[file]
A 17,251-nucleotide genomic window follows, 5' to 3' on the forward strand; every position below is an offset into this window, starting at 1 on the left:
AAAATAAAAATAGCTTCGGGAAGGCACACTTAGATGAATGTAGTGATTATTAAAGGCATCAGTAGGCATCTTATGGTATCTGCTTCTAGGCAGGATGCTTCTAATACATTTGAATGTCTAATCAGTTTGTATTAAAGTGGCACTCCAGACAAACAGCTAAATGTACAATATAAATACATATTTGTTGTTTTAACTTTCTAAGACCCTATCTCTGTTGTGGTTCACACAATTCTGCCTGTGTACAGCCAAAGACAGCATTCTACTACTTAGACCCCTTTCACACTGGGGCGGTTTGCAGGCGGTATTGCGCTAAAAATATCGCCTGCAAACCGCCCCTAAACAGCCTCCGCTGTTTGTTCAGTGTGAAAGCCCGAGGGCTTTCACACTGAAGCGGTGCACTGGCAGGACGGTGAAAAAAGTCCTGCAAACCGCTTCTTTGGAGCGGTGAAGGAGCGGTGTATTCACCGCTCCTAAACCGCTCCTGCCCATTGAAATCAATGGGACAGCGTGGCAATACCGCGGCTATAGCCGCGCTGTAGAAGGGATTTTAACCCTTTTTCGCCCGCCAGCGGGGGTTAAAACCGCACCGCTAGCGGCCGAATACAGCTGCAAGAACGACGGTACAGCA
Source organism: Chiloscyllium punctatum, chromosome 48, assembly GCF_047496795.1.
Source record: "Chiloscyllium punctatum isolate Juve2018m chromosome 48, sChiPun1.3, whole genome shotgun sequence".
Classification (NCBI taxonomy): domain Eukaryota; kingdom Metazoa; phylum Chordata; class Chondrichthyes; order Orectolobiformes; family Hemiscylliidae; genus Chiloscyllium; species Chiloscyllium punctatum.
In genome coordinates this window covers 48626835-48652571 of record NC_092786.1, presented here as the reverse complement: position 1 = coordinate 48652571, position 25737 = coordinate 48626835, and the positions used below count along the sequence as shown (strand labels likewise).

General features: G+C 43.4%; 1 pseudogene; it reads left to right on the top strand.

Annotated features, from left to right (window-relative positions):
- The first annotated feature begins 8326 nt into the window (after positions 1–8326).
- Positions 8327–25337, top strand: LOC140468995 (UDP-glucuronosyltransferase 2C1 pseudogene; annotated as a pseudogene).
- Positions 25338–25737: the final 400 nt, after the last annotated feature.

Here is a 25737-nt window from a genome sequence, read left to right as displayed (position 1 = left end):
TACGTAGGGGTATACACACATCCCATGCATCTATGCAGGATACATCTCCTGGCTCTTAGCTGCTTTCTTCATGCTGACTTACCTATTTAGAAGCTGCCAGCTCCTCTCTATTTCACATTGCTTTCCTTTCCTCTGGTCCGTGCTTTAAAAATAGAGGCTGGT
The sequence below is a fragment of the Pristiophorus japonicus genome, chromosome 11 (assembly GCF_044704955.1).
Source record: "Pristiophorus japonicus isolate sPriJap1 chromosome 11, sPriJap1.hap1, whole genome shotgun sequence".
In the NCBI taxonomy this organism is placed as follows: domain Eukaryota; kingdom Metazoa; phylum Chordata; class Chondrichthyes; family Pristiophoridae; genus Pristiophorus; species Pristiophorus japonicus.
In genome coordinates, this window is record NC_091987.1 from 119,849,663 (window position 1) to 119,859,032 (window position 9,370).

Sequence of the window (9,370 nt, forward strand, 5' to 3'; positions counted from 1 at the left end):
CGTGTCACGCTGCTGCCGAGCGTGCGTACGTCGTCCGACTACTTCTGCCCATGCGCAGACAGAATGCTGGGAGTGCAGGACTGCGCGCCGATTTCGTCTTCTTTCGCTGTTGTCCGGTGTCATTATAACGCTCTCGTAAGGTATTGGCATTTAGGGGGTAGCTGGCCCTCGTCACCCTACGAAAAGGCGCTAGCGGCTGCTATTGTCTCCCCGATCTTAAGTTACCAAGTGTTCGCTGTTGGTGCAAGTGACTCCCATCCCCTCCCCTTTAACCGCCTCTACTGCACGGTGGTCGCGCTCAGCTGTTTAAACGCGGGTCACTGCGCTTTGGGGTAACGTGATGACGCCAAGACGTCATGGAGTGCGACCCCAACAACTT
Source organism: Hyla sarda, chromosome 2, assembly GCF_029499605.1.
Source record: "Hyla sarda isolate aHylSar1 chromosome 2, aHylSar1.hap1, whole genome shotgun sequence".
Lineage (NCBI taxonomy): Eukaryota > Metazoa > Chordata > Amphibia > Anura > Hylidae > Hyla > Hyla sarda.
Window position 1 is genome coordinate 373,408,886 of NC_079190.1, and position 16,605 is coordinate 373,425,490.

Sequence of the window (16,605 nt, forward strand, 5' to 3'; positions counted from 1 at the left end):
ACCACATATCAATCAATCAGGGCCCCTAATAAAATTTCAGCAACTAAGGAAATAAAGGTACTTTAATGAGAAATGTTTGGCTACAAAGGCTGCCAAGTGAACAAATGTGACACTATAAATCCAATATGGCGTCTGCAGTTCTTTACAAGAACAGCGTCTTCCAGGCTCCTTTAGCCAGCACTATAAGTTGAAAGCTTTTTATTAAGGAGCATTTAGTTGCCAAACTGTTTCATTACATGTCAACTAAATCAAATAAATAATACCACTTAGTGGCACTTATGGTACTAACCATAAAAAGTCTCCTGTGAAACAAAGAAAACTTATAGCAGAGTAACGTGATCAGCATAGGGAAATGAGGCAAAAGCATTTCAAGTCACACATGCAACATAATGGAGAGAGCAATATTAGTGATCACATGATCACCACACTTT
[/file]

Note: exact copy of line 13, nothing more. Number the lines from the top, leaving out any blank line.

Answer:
TACGTAGGGGTATACACACATCCCATGCATCTATGCAGGATACATCTCCTGGCTCTTAGCTGCTTTCTTCATGCTGACTTACCTATTTAGAAGCTGCCAGCTCCTCTCTATTTCACATTGCTTTCCTTTCCTCTGGTCCGTGCTTTAAAAATAGAGGCTGGT